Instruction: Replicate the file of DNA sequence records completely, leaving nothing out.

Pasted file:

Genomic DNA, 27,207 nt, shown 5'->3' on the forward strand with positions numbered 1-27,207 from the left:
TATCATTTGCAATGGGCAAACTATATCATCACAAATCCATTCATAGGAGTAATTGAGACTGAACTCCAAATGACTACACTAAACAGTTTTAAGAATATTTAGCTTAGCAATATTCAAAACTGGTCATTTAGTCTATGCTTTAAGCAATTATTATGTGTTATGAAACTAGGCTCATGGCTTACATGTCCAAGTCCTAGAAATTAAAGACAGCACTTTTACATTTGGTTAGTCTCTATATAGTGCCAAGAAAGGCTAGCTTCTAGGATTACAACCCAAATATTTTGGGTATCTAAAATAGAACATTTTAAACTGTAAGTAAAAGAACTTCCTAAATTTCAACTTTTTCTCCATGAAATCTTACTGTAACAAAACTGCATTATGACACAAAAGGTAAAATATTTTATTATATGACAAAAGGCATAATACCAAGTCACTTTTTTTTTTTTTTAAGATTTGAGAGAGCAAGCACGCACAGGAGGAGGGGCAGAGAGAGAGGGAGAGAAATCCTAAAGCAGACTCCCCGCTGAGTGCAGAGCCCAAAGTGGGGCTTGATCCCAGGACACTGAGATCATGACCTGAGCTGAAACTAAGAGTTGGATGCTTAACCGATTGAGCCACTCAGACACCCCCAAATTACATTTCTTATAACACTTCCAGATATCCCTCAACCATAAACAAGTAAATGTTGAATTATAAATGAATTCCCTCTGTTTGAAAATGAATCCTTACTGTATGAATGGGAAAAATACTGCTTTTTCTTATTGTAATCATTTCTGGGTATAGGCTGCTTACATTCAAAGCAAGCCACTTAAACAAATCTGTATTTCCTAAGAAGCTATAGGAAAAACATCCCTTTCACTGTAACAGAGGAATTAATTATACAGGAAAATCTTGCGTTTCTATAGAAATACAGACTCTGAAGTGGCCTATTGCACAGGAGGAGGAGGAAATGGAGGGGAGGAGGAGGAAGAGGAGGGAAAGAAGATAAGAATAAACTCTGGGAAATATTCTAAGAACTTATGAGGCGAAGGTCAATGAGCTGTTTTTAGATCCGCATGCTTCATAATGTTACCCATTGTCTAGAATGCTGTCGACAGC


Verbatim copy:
Genomic DNA, 27,207 nt, shown 5'->3' on the forward strand with positions numbered 1-27,207 from the left:
TATCATTTGCAATGGGCAAACTATATCATCACAAATCCATTCATAGGAGTAATTGAGACTGAACTCCAAATGACTACACTAAACAGTTTTAAGAATATTTAGCTTAGCAATATTCAAAACTGGTCATTTAGTCTATGCTTTAAGCAATTATTATGTGTTATGAAACTAGGCTCATGGCTTACATGTCCAAGTCCTAGAAATTAAAGACAGCACTTTTACATTTGGTTAGTCTCTATATAGTGCCAAGAAAGGCTAGCTTCTAGGATTACAACCCAAATATTTTGGGTATCTAAAATAGAACATTTTAAACTGTAAGTAAAAGAACTTCCTAAATTTCAACTTTTTCTCCATGAAATCTTACTGTAACAAAACTGCATTATGACACAAAAGGTAAAATATTTTATTATATGACAAAAGGCATAATACCAAGTCACTTTTTTTTTTTTTTAAGATTTGAGAGAGCAAGCACGCACAGGAGGAGGGGCAGAGAGAGAGGGAGAGAAATCCTAAAGCAGACTCCCCGCTGAGTGCAGAGCCCAAAGTGGGGCTTGATCCCAGGACACTGAGATCATGACCTGAGCTGAAACTAAGAGTTGGATGCTTAACCGATTGAGCCACTCAGACACCCCCAAATTACATTTCTTATAACACTTCCAGATATCCCTCAACCATAAACAAGTAAATGTTGAATTATAAATGAATTCCCTCTGTTTGAAAATGAATCCTTACTGTATGAATGGGAAAAATACTGCTTTTTCTTATTGTAATCATTTCTGGGTATAGGCTGCTTACATTCAAAGCAAGCCACTTAAACAAATCTGTATTTCCTAAGAAGCTATAGGAAAAACATCCCTTTCACTGTAACAGAGGAATTAATTATACAGGAAAATCTTGCGTTTCTATAGAAATACAGACTCTGAAGTGGCCTATTGCACAGGAGGAGGAGGAAATGGAGGGGAGGAGGAGGAAGAGGAGGGAAAGAAGATAAGAATAAACTCTGGGAAATATTCTAAGAACTTATGAGGCGAAGGTCAATGAGCTGTTTTTAGATCCGCATGCTTCATAATGTTACCCATTGTCTAGAATGCTGTCGACAGC